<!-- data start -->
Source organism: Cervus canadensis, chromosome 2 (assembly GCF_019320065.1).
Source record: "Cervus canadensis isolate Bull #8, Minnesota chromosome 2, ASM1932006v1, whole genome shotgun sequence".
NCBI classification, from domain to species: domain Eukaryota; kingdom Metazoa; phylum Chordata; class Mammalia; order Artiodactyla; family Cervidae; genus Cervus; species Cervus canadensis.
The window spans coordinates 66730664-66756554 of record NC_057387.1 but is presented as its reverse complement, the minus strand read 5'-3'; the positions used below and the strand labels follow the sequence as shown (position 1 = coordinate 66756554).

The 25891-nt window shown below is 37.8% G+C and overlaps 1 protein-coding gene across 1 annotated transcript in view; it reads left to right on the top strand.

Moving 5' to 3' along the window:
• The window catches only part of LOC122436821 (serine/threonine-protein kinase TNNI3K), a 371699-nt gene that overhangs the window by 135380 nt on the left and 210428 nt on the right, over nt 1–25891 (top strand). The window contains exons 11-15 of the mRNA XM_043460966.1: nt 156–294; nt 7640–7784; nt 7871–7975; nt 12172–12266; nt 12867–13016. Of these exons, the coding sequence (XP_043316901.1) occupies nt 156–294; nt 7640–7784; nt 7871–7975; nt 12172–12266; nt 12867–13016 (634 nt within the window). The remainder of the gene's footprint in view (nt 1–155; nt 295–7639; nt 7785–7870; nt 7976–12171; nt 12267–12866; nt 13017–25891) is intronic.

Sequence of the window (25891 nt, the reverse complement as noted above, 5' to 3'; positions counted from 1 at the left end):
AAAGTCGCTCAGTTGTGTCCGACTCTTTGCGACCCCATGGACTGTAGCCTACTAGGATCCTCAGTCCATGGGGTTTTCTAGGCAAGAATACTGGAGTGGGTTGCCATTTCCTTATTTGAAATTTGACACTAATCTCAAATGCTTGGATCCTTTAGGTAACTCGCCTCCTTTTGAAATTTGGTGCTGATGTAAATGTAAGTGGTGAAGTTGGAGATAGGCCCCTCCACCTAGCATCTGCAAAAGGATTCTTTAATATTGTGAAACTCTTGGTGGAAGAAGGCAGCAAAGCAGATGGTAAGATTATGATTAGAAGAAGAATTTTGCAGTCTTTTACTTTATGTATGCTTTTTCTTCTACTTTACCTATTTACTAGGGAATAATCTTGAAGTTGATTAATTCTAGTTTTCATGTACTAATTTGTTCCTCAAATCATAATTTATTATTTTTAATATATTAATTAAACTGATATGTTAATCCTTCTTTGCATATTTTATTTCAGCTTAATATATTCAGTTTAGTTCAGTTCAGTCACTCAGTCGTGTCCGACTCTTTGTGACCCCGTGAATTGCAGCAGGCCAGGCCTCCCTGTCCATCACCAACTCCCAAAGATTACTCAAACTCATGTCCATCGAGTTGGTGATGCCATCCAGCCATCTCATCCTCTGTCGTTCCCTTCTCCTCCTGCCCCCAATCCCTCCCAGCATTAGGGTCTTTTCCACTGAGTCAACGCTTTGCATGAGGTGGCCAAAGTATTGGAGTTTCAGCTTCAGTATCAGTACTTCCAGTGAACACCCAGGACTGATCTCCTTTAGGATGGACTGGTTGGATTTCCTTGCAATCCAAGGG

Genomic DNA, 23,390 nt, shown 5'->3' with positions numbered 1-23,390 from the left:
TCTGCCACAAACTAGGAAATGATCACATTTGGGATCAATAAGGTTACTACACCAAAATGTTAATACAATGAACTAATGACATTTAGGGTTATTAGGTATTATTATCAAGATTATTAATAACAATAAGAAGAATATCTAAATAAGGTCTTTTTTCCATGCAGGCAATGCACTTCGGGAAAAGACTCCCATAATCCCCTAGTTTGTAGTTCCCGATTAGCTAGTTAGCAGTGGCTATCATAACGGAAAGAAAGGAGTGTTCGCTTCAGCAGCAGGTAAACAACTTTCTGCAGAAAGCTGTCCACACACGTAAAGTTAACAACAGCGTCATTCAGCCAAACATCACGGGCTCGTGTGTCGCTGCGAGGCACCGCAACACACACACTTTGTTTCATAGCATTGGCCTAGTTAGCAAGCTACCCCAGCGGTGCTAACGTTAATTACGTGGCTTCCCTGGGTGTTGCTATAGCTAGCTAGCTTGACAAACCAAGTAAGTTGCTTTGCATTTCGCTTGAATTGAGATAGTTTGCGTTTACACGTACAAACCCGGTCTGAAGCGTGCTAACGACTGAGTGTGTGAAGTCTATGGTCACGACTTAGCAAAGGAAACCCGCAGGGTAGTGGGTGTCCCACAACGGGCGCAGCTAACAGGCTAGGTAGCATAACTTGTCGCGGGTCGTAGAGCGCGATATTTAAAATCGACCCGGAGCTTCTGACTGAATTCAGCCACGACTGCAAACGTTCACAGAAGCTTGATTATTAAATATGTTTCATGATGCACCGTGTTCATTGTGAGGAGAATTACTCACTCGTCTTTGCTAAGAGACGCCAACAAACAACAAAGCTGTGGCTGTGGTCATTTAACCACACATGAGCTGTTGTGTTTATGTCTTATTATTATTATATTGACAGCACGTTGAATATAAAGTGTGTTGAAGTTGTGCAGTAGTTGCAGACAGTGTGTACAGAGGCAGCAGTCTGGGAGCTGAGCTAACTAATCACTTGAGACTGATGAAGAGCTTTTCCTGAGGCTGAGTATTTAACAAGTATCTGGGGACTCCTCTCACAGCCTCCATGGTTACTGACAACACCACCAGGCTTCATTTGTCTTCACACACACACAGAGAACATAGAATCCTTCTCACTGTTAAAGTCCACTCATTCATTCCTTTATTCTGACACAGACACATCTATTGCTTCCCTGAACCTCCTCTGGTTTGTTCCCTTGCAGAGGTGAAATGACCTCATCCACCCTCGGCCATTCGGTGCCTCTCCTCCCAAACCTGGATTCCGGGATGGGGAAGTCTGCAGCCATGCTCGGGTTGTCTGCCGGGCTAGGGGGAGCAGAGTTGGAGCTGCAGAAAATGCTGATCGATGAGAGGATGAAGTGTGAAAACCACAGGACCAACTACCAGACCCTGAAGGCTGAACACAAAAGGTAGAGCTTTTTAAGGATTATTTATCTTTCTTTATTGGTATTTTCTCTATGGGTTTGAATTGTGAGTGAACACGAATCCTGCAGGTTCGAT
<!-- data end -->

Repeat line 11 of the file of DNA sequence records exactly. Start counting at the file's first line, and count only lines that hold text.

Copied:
TCTGCCACAAACTAGGAAATGATCACATTTGGGATCAATAAGGTTACTACACCAAAATGTTAATACAATGAACTAATGACATTTAGGGTTATTAGGTATTATTATCAAGATTATTAATAACAATAAGAAGAATATCTAAATAAGGTCTTTTTTCCATGCAGGCAATGCACTTCGGGAAAAGACTCCCATAATCCCCTAGTTTGTAGTTCCCGATTAGCTAGTTAGCAGTGGCTATCATAACGGAAAGAAAGGAGTGTTCGCTTCAGCAGCAGGTAAACAACTTTCTGCAGAAAGCTGTCCACACACGTAAAGTTAACAACAGCGTCATTCAGCCAAACATCACGGGCTCGTGTGTCGCTGCGAGGCACCGCAACACACACACTTTGTTTCATAGCATTGGCCTAGTTAGCAAGCTACCCCAGCGGTGCTAACGTTAATTACGTGGCTTCCCTGGGTGTTGCTATAGCTAGCTAGCTTGACAAACCAAGTAAGTTGCTTTGCATTTCGCTTGAATTGAGATAGTTTGCGTTTACACGTACAAACCCGGTCTGAAGCGTGCTAACGACTGAGTGTGTGAAGTCTATGGTCACGACTTAGCAAAGGAAACCCGCAGGGTAGTGGGTGTCCCACAACGGGCGCAGCTAACAGGCTAGGTAGCATAACTTGTCGCGGGTCGTAGAGCGCGATATTTAAAATCGACCCGGAGCTTCTGACTGAATTCAGCCACGACTGCAAACGTTCACAGAAGCTTGATTATTAAATATGTTTCATGATGCACCGTGTTCATTGTGAGGAGAATTACTCACTCGTCTTTGCTAAGAGACGCCAACAAACAACAAAGCTGTGGCTGTGGTCATTTAACCACACATGAGCTGTTGTGTTTATGTCTTATTATTATTATATTGACAGCACGTTGAATATAAAGTGTGTTGAAGTTGTGCAGTAGTTGCAGACAGTGTGTACAGAGGCAGCAGTCTGGGAGCTGAGCTAACTAATCACTTGAGACTGATGAAGAGCTTTTCCTGAGGCTGAGTATTTAACAAGTATCTGGGGACTCCTCTCACAGCCTCCATGGTTACTGACAACACCACCAGGCTTCATTTGTCTTCACACACACACAGAGAACATAGAATCCTTCTCACTGTTAAAGTCCACTCATTCATTCCTTTATTCTGACACAGACACATCTATTGCTTCCCTGAACCTCCTCTGGTTTGTTCCCTTGCAGAGGTGAAATGACCTCATCCACCCTCGGCCATTCGGTGCCTCTCCTCCCAAACCTGGATTCCGGGATGGGGAAGTCTGCAGCCATGCTCGGGTTGTCTGCCGGGCTAGGGGGAGCAGAGTTGGAGCTGCAGAAAATGCTGATCGATGAGAGGATGAAGTGTGAAAACCACAGGACCAACTACCAGACCCTGAAGGCTGAACACAAAAGGTAGAGCTTTTTAAGGATTATTTATCTTTCTTTATTGGTATTTTCTCTATGGGTTTGAATTGTGAGTGAACACGAATCCTGCAGGTTCGAT